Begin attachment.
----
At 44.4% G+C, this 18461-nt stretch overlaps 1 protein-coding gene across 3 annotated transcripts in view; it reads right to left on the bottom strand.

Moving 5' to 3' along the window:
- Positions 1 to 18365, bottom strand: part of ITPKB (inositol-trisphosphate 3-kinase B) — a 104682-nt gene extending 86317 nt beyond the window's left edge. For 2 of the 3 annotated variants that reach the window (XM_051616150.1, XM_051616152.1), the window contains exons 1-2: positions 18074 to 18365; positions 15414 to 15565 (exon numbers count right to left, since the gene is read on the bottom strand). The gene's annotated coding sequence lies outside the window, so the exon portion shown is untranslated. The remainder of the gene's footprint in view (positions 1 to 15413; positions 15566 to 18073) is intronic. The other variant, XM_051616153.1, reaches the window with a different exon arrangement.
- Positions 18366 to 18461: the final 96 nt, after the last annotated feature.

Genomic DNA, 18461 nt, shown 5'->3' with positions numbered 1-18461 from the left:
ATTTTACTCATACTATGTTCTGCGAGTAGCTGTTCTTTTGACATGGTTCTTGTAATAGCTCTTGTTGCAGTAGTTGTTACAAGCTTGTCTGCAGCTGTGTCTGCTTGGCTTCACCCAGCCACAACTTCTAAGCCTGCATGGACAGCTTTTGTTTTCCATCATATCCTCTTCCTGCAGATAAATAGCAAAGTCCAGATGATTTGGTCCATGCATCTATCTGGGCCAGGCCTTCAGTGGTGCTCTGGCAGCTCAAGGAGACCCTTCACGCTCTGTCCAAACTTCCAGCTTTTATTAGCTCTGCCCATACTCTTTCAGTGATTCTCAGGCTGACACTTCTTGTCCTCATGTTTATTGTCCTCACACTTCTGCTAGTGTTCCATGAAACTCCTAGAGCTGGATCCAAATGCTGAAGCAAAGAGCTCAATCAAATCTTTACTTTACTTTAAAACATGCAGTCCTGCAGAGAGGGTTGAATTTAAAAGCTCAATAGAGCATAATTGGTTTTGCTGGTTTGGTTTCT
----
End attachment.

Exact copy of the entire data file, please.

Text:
At 44.4% G+C, this 18461-nt stretch overlaps 1 protein-coding gene across 3 annotated transcripts in view; it reads right to left on the bottom strand.

Moving 5' to 3' along the window:
- Positions 1 to 18365, bottom strand: part of ITPKB (inositol-trisphosphate 3-kinase B) — a 104682-nt gene extending 86317 nt beyond the window's left edge. For 2 of the 3 annotated variants that reach the window (XM_051616150.1, XM_051616152.1), the window contains exons 1-2: positions 18074 to 18365; positions 15414 to 15565 (exon numbers count right to left, since the gene is read on the bottom strand). The gene's annotated coding sequence lies outside the window, so the exon portion shown is untranslated. The remainder of the gene's footprint in view (positions 1 to 15413; positions 15566 to 18073) is intronic. The other variant, XM_051616153.1, reaches the window with a different exon arrangement.
- Positions 18366 to 18461: the final 96 nt, after the last annotated feature.

Genomic DNA, 18461 nt, shown 5'->3' with positions numbered 1-18461 from the left:
ATTTTACTCATACTATGTTCTGCGAGTAGCTGTTCTTTTGACATGGTTCTTGTAATAGCTCTTGTTGCAGTAGTTGTTACAAGCTTGTCTGCAGCTGTGTCTGCTTGGCTTCACCCAGCCACAACTTCTAAGCCTGCATGGACAGCTTTTGTTTTCCATCATATCCTCTTCCTGCAGATAAATAGCAAAGTCCAGATGATTTGGTCCATGCATCTATCTGGGCCAGGCCTTCAGTGGTGCTCTGGCAGCTCAAGGAGACCCTTCACGCTCTGTCCAAACTTCCAGCTTTTATTAGCTCTGCCCATACTCTTTCAGTGATTCTCAGGCTGACACTTCTTGTCCTCATGTTTATTGTCCTCACACTTCTGCTAGTGTTCCATGAAACTCCTAGAGCTGGATCCAAATGCTGAAGCAAAGAGCTCAATCAAATCTTTACTTTACTTTAAAACATGCAGTCCTGCAGAGAGGGTTGAATTTAAAAGCTCAATAGAGCATAATTGGTTTTGCTGGTTTGGTTTCT